Tuesday, September 28, 2010

Real Education

Over at Mevakesh Lev, Reb Ally posted a wonderful story about Reb Shimon Skop OBM, and what being a "real" rebbe means. It's a must-read, and Reb Ally had the courtesy to cross post it over to B'nei Machshava Tova where Reb Micha took the opportunity to share his own memories of a student of Reb Shimon's (and a phenomenal Torah personality in his own right) in a subsequent post.

I read these stories and several thoughts strike me. The first is regret that I never merited the chance to meet these giants and learn from them (I've referenced numerous times in the past an ever-growing list of great people who I would have loved to have met and basked in their presence). The second thought is another sad observation about the seeming scarcity of true Torah educators whose primary concerns are their young students' wellbeing in spiritual, physical, and emotional terms - an issue that many realize exists, but don't know how to fix the problem. The sad reality is that our system focuses on rote learning, with unmotivated teachers devising ways of simply imparting information...

My last thought is a word of thanks to God for helping me find my rebbe, the Rosh Yeshiva of the little yeshiva that I have called home for nearly ten years now. Like Reb Shimon and Reb Dovid OBM, what sets this man apart is his genuine concern for the boys under his tutelage. And as they progress, move on, and continue into stages of life beyond the confines of the "four walls of the beit medrash", he remains available to give advice and encouragement, to share in joyous times and be a source of support during times of distress and pain.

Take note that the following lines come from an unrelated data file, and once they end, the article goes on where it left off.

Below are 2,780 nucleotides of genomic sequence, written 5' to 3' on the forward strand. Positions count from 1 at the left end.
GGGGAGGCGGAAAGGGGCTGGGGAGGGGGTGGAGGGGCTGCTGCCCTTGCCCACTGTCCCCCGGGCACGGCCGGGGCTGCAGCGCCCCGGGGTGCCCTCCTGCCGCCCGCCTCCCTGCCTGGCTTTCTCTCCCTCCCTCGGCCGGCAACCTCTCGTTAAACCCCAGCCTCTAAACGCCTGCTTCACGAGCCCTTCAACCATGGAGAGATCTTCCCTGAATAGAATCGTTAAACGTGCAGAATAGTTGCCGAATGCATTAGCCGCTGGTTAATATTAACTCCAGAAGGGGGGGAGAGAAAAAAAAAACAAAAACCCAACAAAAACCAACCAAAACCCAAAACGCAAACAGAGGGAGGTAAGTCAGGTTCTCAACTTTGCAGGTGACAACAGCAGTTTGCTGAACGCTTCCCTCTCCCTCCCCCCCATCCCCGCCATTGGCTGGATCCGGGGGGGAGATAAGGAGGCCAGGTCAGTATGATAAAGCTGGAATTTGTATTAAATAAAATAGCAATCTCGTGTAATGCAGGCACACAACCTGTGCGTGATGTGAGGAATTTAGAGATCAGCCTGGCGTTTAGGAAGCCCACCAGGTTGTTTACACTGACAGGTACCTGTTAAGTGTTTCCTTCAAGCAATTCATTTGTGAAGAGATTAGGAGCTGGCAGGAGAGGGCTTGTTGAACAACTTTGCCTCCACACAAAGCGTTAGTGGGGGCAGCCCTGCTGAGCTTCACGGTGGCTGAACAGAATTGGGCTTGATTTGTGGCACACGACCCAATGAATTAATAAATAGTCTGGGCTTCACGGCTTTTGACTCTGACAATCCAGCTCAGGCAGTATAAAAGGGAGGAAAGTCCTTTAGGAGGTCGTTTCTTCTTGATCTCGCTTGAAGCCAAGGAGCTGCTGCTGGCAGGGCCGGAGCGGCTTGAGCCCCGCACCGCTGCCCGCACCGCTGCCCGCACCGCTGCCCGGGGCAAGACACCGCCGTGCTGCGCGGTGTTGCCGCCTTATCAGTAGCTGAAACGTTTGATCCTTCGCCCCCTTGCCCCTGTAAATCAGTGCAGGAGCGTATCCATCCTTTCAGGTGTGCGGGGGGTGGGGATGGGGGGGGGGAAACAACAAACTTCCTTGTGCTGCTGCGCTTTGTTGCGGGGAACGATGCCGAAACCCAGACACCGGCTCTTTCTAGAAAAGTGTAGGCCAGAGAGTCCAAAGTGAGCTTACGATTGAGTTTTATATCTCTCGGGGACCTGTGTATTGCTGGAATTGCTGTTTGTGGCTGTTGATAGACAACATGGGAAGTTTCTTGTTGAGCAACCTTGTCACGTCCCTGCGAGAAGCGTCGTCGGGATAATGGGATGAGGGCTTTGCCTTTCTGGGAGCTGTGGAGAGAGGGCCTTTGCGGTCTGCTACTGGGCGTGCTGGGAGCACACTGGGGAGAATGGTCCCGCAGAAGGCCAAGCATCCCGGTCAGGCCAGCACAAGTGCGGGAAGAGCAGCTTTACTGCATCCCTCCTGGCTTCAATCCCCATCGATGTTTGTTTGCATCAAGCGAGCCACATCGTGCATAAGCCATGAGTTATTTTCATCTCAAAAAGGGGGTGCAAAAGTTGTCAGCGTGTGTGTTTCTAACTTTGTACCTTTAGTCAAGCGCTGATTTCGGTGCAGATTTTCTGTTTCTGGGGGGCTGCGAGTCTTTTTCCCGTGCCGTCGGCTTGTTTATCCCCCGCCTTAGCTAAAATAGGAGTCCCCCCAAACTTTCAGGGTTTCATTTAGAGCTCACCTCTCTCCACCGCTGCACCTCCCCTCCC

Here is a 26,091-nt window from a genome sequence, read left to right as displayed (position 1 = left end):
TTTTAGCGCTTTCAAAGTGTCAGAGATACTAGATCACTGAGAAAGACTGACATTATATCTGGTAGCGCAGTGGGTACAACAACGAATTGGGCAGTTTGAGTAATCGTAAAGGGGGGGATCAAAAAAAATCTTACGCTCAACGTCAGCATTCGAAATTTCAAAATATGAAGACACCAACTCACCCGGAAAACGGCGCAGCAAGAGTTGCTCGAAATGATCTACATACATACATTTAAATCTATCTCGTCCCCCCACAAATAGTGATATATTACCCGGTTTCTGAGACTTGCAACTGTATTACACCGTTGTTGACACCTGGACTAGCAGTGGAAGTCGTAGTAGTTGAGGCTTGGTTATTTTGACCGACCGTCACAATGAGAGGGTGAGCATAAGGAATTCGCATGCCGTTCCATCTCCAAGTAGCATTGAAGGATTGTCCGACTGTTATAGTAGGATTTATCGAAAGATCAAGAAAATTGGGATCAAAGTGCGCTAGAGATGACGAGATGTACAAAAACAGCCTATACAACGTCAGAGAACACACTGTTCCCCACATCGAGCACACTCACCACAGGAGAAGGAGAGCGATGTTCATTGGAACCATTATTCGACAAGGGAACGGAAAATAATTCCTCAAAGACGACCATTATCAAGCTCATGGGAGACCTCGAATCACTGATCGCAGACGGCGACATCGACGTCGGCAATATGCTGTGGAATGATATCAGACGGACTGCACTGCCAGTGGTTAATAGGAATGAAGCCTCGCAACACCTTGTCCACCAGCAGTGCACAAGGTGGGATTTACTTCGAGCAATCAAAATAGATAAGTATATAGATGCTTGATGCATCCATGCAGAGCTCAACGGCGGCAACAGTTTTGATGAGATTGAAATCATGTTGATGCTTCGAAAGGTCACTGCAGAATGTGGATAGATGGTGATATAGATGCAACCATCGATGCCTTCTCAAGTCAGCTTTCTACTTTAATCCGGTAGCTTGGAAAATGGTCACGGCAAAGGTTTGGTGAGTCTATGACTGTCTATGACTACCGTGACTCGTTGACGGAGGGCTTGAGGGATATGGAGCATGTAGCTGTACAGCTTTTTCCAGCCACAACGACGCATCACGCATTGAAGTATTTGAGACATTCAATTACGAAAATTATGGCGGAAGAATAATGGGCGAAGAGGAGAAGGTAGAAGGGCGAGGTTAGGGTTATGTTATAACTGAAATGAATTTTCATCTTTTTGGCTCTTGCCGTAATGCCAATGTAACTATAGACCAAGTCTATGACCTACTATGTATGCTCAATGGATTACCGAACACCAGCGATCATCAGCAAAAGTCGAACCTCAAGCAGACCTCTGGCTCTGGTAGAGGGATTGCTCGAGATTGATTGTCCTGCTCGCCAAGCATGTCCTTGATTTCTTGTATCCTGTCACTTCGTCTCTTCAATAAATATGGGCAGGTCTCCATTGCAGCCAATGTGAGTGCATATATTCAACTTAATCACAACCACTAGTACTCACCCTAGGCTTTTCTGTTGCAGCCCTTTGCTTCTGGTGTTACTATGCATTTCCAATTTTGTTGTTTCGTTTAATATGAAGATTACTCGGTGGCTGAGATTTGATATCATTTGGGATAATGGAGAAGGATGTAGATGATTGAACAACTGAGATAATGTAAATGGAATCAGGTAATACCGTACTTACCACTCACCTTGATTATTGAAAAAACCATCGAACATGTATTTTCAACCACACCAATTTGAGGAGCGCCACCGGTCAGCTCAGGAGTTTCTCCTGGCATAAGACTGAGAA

When I came to that yeshiva, I was going through an especially dark period in my life, struggling with all sorts of things. The yeshiva high school that I had attended was really not the ideal environment for me, for numerous reasons, and I needed a very special place to even have a chance of succeeding in any meaningful way with my spiritual searching.

The first day of yeshiva, the Rosh Yeshiva called me into his office. After sitting me down, he told me that he realized that sometimes a guy needs to let off steam, to get away for a few hours and decompress. As long as I let him know ("not ask for permission," he stressed) beforehand, and assured him that I wasn't going anywhere unsafe, and that I would be refreshed the next day to learn - "go ahead, do what you need to do!" My rebbe treated us as adults, capable of making our own choices and coming to the beit medrash because we wanted to, not because we were compelled by a strictly enforced system of rules.

Because we knew that he trusted us, and cared for us, we tried very hard not to disappoint him. Of course, boys will be boys, and we got into trouble from time to time, but the specter of the possibility of hurting him by betraying his trust kept us in line.

His interpersonal dealings left us spellbound as we saw true humility. Today, I can count on the fingers of one hand (and have plenty more fingers on that same hand) how many times I have seen him truly angry. Constantly smiling, he always has something warm and friendly to say, and when he gives mussar, he does it with warmth and care.

While I may not have met any of the giants of yesteryear, I am proud to have the opportunity to know a giant in my own personal life.

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